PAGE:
Dispute with defunct Seaway still could cost Urban Partnership Bank – Finance News

on Jun17

16 June 2017 | 5:33 pm

Seaway Bank & Trust is no more, but its ghost haunts another South Side lender, Urban Partnership Bank.

A lawsuit Seaway filed in early 2016 against UPB after a deal to buy $90 million in mainly South Side mortgages from UPB went sour still is pending despite Seaway’s failure earlier this year.

That’s because the Federal Deposit Insurance Corp., which sold off most of Seaway’s assets and liabilities when the bank failed, took over the case and is continuing to press it.

UPB had a deal to sell 849 mortgages to Seaway, going so far as to take a $6.5 million down payment in late 2015. The two banks soon thereafter disagreed on terms, and Seaway backed out. But UPB wouldn’t refund the money.

UPB booked the $6.5 million as income in 2015 and sold the mortgages to another party in 2016. Now UPB is seeking to raise about $15 million in capital to comply with an August 2016 consent order with bank regulators.

Attracting the money has been hard enough. Adding another $7 million to the total if UPB is forced to repay the FDIC will make the hill that much steeper.

For its part, UPB is fighting back. In court filings, it said Seaway reneged on a $64 million deal to acquire the mortgages. UPB later sold the same home loans for less, it said.

Interestingly, UPB effectively asserts the FDIC is being disingenuous in pursuing Seaway’s suit.

The original dispute between UPB and Seaway centered on how quickly Seaway could assume the loans. It was always a mystery that Seaway could afford to pay more than $60 million in any transaction when its financial condition was such that regulators closed it just a year later.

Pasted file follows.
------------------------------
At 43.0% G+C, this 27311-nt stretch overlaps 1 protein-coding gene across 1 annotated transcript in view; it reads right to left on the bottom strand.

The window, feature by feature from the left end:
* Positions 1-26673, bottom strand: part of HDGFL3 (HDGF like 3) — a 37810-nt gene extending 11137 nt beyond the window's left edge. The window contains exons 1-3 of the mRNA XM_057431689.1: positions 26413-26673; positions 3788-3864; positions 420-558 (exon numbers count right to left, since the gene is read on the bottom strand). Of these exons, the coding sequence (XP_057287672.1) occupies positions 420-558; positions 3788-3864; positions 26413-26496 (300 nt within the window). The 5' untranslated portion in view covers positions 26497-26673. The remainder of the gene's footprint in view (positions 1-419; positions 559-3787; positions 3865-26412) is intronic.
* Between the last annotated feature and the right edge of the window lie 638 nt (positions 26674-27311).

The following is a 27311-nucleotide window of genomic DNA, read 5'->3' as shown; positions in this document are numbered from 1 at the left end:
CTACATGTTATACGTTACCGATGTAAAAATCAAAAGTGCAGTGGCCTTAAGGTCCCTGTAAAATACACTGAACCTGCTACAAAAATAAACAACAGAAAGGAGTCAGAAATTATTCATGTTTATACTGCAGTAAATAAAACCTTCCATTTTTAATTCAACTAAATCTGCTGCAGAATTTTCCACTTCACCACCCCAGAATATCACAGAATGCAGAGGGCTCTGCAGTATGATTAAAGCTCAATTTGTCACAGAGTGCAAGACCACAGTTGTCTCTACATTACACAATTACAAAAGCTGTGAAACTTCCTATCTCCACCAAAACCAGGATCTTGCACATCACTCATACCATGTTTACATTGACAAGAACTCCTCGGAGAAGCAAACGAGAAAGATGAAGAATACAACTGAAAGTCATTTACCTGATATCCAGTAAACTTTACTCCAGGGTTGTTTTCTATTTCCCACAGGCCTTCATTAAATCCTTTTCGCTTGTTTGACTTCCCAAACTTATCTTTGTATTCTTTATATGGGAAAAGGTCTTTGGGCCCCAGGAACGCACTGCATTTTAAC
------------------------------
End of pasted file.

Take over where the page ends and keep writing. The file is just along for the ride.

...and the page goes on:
UPB alleged in a June 13 filing that “Seaway used the servicing transfer date as a ruse in order to get UPB to renegotiate the terms of its purchase after the FDIC expressed concern to Seaway that purchasing (the) loan portfolios would impact Seaway’s liquidity.”

An FDIC spokesman declines to comment on the litigation, as does a UPB spokeswoman.

A federal judge will rule soon on an FDIC motion to dismiss UPB’s counterclaims.

In the meantime, UPB is on track this year to record its first annual profit since its 2010 inception. Backed by more than $140 million in equity from Wall Street goliaths like Goldman Sachs and JPMorgan Chase, UPB was formed to assume the assets and deposits of prominent South Side community lender ShoreBank when it failed.

After burning through more than $100 million of that, UPB’s equity stood at $36 million as of March 31. It posted a $235,000 profit in the first quarter. Assets were a modest $526 million.

UPB Chairman David Vitale told Crain’s last August that he was asking larger Chicago-area banks to invest in UPB as a way to meet their federal requirements on serving underprivileged communities.

Nearly a year later, UPB spokeswoman Monica Carney acknowledges the capital campaign hasn’t begun yet. “The bank is currently focused on completing its audited financial statements, which is standard practice and required for the capital raise,” she emailed.

The bank is on track to originate $75 million in new loan commitments this year, she wrote. That’s up from $51 million last year.

And it’s launching a money market account aimed at individuals and institutions who can afford to deposit at least $100,000. The new “Partnership Pledge” account gets a higher interest rate and depositors are recognized as UPB partners in supporting economic development in low-income neighborhoods.



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